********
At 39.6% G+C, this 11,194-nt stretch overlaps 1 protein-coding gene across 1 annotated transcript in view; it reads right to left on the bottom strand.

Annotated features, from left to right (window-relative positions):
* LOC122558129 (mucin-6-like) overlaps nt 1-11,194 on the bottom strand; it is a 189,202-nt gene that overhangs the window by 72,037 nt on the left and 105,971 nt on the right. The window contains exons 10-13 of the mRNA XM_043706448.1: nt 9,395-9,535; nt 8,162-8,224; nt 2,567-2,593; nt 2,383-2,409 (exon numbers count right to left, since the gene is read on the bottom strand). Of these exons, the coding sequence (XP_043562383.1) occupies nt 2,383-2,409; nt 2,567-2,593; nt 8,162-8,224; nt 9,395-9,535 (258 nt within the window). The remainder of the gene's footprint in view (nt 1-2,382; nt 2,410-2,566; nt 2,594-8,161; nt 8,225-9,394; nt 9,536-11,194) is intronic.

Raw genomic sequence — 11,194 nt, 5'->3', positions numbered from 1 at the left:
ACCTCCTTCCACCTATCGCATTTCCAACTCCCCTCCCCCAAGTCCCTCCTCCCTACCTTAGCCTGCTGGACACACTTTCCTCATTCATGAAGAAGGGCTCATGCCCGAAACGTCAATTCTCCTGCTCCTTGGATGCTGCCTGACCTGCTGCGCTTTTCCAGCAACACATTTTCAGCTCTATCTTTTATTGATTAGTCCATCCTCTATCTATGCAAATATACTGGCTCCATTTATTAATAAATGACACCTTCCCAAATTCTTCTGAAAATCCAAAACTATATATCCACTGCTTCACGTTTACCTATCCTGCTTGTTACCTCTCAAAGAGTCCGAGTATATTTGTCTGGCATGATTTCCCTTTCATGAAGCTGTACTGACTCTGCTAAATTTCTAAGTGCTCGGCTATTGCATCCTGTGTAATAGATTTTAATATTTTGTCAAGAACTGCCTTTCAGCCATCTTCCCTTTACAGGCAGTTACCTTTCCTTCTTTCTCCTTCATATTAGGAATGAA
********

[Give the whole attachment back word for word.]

At 39.6% G+C, this 11,194-nt stretch overlaps 1 protein-coding gene across 1 annotated transcript in view; it reads right to left on the bottom strand.

Annotated features, from left to right (window-relative positions):
* LOC122558129 (mucin-6-like) overlaps nt 1-11,194 on the bottom strand; it is a 189,202-nt gene that overhangs the window by 72,037 nt on the left and 105,971 nt on the right. The window contains exons 10-13 of the mRNA XM_043706448.1: nt 9,395-9,535; nt 8,162-8,224; nt 2,567-2,593; nt 2,383-2,409 (exon numbers count right to left, since the gene is read on the bottom strand). Of these exons, the coding sequence (XP_043562383.1) occupies nt 2,383-2,409; nt 2,567-2,593; nt 8,162-8,224; nt 9,395-9,535 (258 nt within the window). The remainder of the gene's footprint in view (nt 1-2,382; nt 2,410-2,566; nt 2,594-8,161; nt 8,225-9,394; nt 9,536-11,194) is intronic.

Raw genomic sequence — 11,194 nt, 5'->3', positions numbered from 1 at the left:
ACCTCCTTCCACCTATCGCATTTCCAACTCCCCTCCCCCAAGTCCCTCCTCCCTACCTTAGCCTGCTGGACACACTTTCCTCATTCATGAAGAAGGGCTCATGCCCGAAACGTCAATTCTCCTGCTCCTTGGATGCTGCCTGACCTGCTGCGCTTTTCCAGCAACACATTTTCAGCTCTATCTTTTATTGATTAGTCCATCCTCTATCTATGCAAATATACTGGCTCCATTTATTAATAAATGACACCTTCCCAAATTCTTCTGAAAATCCAAAACTATATATCCACTGCTTCACGTTTACCTATCCTGCTTGTTACCTCTCAAAGAGTCCGAGTATATTTGTCTGGCATGATTTCCCTTTCATGAAGCTGTACTGACTCTGCTAAATTTCTAAGTGCTCGGCTATTGCATCCTGTGTAATAGATTTTAATATTTTGTCAAGAACTGCCTTTCAGCCATCTTCCCTTTACAGGCAGTTACCTTTCCTTCTTTCTCCTTCATATTAGGAATGAA